Spotify MD Kate Vale on 'groundbreaking' paid parental leave

Rosie Baker
By Rosie Baker | 7 December 2015
Spotify Australia and New Zealand managing director Kate Vale.

Spotify last month introduced a paid parental leave policy in Australia that goes beyond most already in existence. Staff can take up to six months paid leave, at any point of their choosing up until the child’s third birthday.

Current staff that have had children in the last two years can also take it retrospectively.

It's timely given the recent discussion of the existence - or lack of - paid parental leave schemes across the media industry, and within agencies in particular. Kate Vale, Spotify Australia managing director says it's “groundbreaking”.

The policy has its roots in Spotify's Swedish/Scandinavian origin where policies similar to this are common. In Australia, and across the advertising world it's a rare thing, however. Very few agencies are thought to have paid parental leave programs in place and it's incredibly rare for men to take more than two weeks leave.

Couple that with the fact that since the government’s paid parental leave scheme was introduced in Australia, just 500 men are thought to have taken it up. That speaks volumes for how socially acceptable it is for men to be the main caregiver for newborns - or how much awareness there is of it.

AdNews spoke to Spotify Vale and ‎director of communications Jim Butcher, who both have young children, on what the policy means for Spotify in Australia. Butcher took six months paid prenatal leave when his first daughter was born when he was working in Spotify's Stockholm office and will be retrospectively taking leave for the birth of his second child.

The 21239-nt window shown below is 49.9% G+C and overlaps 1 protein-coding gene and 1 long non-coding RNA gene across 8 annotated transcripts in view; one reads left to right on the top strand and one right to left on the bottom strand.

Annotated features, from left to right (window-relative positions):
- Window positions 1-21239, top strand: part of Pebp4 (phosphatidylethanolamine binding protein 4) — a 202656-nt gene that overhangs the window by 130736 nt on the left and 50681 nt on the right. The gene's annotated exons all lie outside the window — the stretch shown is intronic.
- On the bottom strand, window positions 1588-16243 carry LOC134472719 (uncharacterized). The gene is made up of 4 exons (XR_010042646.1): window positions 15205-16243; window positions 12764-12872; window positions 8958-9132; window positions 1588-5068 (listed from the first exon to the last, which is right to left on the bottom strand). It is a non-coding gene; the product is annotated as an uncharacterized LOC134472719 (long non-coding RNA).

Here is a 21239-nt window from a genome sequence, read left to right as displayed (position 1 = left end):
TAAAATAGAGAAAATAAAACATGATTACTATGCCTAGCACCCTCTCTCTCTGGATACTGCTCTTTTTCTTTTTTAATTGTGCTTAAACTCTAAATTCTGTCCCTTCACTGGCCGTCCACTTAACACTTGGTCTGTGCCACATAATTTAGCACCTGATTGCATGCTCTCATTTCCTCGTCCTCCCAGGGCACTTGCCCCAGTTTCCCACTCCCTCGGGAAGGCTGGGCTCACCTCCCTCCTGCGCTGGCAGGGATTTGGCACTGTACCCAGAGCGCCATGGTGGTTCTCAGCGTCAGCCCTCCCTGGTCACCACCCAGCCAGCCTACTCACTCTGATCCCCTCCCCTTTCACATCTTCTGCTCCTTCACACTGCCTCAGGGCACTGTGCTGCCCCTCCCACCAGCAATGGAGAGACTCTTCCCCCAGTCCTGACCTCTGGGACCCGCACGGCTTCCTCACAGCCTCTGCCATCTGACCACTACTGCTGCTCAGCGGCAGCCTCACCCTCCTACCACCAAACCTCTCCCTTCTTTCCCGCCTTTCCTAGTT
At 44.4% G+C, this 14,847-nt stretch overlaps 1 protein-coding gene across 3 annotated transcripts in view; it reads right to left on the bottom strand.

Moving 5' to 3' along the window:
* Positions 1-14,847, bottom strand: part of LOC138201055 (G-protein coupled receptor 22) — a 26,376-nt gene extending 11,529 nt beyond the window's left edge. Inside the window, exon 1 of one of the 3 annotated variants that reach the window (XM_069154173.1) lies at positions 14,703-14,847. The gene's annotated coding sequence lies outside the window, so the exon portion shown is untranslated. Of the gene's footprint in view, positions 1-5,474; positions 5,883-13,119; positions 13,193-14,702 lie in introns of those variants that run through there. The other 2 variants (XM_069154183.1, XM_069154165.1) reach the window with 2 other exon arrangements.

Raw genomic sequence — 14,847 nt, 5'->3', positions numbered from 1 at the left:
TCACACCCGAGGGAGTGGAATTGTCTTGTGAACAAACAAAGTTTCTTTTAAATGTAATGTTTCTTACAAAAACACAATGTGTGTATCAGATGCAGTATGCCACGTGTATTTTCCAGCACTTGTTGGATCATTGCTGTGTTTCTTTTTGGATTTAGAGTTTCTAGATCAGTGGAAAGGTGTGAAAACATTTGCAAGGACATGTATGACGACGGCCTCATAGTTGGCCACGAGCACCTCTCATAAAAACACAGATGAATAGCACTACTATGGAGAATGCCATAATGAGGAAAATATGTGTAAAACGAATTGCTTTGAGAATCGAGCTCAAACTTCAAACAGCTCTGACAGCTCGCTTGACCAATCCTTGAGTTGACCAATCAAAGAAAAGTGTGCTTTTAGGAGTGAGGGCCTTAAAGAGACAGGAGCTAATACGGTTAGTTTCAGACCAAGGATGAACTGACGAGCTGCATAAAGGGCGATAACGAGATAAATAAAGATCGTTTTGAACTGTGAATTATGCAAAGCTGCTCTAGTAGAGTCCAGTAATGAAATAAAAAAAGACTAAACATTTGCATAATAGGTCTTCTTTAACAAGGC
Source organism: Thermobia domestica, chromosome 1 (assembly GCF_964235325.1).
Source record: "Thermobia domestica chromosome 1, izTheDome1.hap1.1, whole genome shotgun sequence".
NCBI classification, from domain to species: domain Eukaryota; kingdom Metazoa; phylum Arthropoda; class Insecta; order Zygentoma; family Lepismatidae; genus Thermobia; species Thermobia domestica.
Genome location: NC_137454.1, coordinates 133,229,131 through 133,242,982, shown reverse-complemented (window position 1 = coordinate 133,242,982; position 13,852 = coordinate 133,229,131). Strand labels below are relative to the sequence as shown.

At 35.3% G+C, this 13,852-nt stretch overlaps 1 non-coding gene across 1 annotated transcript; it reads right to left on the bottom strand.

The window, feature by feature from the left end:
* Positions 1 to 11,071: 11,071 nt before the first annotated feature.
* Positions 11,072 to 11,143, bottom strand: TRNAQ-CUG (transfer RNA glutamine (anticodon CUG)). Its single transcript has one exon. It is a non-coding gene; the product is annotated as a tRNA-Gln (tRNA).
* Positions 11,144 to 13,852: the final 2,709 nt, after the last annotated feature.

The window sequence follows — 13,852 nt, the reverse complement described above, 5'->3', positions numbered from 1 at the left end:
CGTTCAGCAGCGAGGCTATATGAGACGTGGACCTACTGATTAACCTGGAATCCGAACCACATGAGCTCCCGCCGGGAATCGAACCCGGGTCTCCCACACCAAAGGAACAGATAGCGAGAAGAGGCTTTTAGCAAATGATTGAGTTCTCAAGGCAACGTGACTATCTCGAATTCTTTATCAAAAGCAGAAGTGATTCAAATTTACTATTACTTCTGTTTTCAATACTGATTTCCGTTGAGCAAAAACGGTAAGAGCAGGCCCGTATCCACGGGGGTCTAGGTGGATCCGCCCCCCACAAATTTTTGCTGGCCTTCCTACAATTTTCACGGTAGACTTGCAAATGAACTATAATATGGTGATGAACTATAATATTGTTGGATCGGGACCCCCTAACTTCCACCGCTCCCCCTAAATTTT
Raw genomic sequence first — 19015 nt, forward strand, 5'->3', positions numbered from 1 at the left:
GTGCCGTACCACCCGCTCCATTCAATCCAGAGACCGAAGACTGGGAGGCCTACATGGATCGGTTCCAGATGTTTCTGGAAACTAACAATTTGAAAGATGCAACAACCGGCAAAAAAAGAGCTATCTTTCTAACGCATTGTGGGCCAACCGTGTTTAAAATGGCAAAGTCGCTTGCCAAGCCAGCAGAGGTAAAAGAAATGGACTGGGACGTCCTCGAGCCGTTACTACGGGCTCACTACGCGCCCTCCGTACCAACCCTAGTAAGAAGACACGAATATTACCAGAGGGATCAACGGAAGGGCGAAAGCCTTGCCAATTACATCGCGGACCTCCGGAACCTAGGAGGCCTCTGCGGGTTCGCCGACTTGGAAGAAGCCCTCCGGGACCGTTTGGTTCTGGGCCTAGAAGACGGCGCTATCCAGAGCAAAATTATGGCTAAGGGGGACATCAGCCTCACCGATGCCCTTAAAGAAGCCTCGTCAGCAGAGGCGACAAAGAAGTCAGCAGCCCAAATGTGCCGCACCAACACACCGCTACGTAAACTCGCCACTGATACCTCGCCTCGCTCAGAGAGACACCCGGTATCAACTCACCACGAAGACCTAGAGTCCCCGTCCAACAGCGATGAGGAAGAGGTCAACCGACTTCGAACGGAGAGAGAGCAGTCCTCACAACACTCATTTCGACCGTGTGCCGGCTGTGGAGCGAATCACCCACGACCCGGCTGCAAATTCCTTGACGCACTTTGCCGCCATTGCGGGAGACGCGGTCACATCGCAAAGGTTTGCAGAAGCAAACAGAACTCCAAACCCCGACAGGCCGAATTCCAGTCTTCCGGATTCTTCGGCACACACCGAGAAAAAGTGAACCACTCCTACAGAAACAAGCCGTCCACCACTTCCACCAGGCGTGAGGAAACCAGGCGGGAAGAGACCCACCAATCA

AdNews: In light of recent gender diversity issues across the agency space it's particularly timely that this would roll out. What's been launched at Spotify and why have you taken the decision to roll out this policy locally?

Kate Vale (KV): It's inspired by what's already in place in [Spotify] Sweden – but this is over and above what they currently get. At Spotify people are our most valuable asset, so rewarding them helps to build loyalty. For me this is an amazing policy, particularly in Australia, because it's literally groundbreaking. I haven't seen anything like it from anyone else. There are people within the company now that can take advantage of the policy retrospective going back two years. Jim [Butcher] is one of those and there's also someone in our sales team who just had a baby boy, and he's already taken a month of that leave, and there are other opportunities to go back out at a time of his choice to spend more time with his family.

AdNews: The cost of implemented paid parental leave schemes is often seen as a barrier for businesses. How do you rationalise the benefit of it to people versus the cost to the business?

KV: I think paid parental, particularly paternity, is quite new here [in Australia] and it's a shame it's taken so long. I think over time companies will cotton on to the idea that employees and people are key. I think you'll see it trickle through to the corporate world in Australia, but I think we are definitely behind the rest of the world.

Covering costs is an important thing to consider but when you think about retaining people that are key to your business, these are the right policies that get the right people through the door and keep your most valued employees within the business. When you lose employees having to replace them is incredible costly. I think we're going to be in a much better position by offering this policy.

AdNews: Can you put a figure on what it costs the business?

KV: No, but I know that there is some pretty in-depth analysis in Sweden, and even with the cost to the business, it's definitely worthwhile us doing.